The Salt Trail – I grew up listening to my mother talking about it. Her story of how she as a child had to tag along behind her parents and a group of others to walk for days from her remote village in the far corner of Tambunan all the way to Tamparuli on the West coast of Sabah just to buy salt. It never failed to fascinate me every time.
She told me how she would usually be assigned to carry some of the food supply. She’d cry because it felt so heavy on her back and sometimes she’d get bitten by ants and all kind of insects along the way. They had to walk across mountains and hills and deep valleys through thick and dense forest. They’d stop whenever they felt like stopping usually when it was too dark to continue walking. They’d set up their temporary tents, usually by stacking banana leaves on tree branches under which they would take a nap before continuing walking the next day. I never get bored of listening to her stories about the Salt Trail as it is now known.
The idea of doing the salt trail had always been in my wish list for such a long time but it only got materialized when my application for 2-weeks Christmas and New Year holidays was surprisingly approved by my management. I hastily contacted my friend Frankie to ask if he could get a few more others to join. The rest as they say – is history. Heh.
We started our trek from the starting point in Tikolod on the Tambunan side, and walked all the way to a place called Kionob on the Penampang side where we stayed overnight before trekking on to a village called Terian – but not before crossing through a beautiful village called Buayan – to spend another night before continuing on to our last stop at Inobong Sub-station.
The trek between Tikolod and Kionob was quite a tough one for us especially for the fact that we didn’t hire any porter so we had to carry ourselves all the necessities to survive through 2 nights in the deep forest. The forest really is so beautiful. It is so lush and green and mystical and mysterious that it quickly made me realize how blessed this land called Sabah is and that most of its beauty lies deep in its pristine forests. After all the forest that we trekked across is part of the Crocker Range which is a declared National Park.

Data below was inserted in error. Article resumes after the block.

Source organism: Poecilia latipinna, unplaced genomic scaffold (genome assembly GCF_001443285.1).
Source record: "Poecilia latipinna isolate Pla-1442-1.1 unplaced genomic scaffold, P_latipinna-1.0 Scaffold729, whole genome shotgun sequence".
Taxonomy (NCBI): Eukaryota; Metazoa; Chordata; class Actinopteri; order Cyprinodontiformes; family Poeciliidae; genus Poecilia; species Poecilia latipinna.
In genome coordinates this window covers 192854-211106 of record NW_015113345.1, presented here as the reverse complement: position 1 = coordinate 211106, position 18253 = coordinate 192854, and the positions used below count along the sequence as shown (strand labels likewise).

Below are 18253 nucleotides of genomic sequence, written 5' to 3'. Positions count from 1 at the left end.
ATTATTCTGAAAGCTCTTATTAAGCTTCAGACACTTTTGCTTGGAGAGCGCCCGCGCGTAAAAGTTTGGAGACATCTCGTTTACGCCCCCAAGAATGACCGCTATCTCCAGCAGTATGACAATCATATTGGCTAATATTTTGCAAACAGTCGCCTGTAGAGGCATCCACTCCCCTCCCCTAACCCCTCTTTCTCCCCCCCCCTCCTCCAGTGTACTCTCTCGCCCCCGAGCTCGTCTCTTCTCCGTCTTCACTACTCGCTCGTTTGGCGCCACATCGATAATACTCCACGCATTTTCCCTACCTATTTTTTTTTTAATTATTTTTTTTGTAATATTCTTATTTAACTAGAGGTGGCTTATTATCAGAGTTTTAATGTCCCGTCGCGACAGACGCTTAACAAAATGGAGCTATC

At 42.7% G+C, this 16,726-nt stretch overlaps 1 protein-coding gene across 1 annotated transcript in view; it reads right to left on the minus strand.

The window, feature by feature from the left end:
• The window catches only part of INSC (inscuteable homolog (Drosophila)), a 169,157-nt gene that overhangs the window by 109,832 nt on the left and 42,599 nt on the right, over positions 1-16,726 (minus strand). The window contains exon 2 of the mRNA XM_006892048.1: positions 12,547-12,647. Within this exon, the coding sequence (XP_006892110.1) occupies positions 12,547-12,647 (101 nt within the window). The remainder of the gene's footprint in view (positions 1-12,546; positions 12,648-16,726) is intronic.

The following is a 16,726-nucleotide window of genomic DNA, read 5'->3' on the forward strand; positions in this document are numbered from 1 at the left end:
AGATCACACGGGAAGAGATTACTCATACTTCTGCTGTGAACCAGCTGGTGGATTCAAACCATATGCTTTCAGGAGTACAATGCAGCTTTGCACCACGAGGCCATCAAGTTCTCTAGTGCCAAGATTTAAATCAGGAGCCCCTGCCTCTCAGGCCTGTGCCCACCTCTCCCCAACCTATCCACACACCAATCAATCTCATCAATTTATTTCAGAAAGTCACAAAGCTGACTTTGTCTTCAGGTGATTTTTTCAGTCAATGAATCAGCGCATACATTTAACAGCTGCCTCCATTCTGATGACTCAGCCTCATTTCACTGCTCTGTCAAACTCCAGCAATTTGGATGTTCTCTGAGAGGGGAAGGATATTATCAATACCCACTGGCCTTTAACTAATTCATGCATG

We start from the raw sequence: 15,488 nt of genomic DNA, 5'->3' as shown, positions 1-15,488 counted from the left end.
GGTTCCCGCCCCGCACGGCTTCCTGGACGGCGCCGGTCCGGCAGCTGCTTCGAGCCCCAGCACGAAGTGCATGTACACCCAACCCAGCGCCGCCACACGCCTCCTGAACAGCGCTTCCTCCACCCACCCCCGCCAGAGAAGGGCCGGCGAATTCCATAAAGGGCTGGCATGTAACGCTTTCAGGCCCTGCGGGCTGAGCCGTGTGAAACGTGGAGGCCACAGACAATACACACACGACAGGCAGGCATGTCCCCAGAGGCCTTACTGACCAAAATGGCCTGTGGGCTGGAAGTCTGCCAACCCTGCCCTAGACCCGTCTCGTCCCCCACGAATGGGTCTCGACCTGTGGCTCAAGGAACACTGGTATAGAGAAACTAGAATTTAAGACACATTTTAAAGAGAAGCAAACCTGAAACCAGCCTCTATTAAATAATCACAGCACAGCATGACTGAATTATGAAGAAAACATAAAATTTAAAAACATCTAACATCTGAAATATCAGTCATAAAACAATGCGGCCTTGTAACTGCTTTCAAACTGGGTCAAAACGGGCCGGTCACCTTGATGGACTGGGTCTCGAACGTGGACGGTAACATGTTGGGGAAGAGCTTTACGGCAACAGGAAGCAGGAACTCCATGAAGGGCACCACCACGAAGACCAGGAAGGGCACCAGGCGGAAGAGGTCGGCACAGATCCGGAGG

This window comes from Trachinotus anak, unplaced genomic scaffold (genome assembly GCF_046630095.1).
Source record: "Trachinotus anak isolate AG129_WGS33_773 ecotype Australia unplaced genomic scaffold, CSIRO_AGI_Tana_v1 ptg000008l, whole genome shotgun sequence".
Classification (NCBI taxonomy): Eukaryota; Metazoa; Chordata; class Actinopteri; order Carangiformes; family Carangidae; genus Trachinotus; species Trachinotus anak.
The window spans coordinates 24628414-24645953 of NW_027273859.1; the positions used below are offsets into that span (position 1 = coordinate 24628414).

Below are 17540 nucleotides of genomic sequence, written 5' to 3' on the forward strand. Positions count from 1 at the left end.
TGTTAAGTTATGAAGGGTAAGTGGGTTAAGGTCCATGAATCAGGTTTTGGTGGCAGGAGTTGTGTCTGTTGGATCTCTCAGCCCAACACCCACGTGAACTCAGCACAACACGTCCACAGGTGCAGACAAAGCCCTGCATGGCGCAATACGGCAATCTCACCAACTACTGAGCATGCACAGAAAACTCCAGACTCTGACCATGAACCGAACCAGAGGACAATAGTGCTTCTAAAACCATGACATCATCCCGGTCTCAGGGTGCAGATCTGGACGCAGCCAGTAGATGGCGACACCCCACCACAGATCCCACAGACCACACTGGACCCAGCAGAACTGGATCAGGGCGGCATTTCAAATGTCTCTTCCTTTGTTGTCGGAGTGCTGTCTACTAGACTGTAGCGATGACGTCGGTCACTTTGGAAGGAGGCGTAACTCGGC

I like to believe that it is a secondary forest though – a leftover of extensive logging activities in the past, just like most other forests in Sabah so it was a no surprise then that we didn’t even come across any wild animals. The only wildlife that we came across was a snake – probably a cobra, a very poisonous one according to the guide – and I almost freaked out when I spotted it because it was so close to being stepped on by one of my trekking buddies. Seriously, it could have been fatal. Phew.
But of course, the very first challenge that we came upon was the existence of so many leeches along the way. They’d crawl all over and they were almost impossible to avoid. We’d stop every now and then to take them out because who knows how much of our blood would be sucked out of our system if we let them suck for too long. The thing is, they tend to be very itchy and they’d bleed so profusely, leaving my skin with ugly scars that would stay there for weeks if not months (I’ve still got them now!).
One of my favorite things while trekking the Salt Trail was the food. I mean, we all know that food is tastier in a jungle but even more so if it is the right food that you eat. My trekking buddy Din really looked into that by bringing those kinds of food that really boost the appetite when eaten in the deep forest. The likes of fried salted fish, grilled wild boar meat, those foods that really really open the gate of appetite especially when eating in a jungle.
Labels: Crocker Range Park, Salt Trail, Tambunan, Tamparuli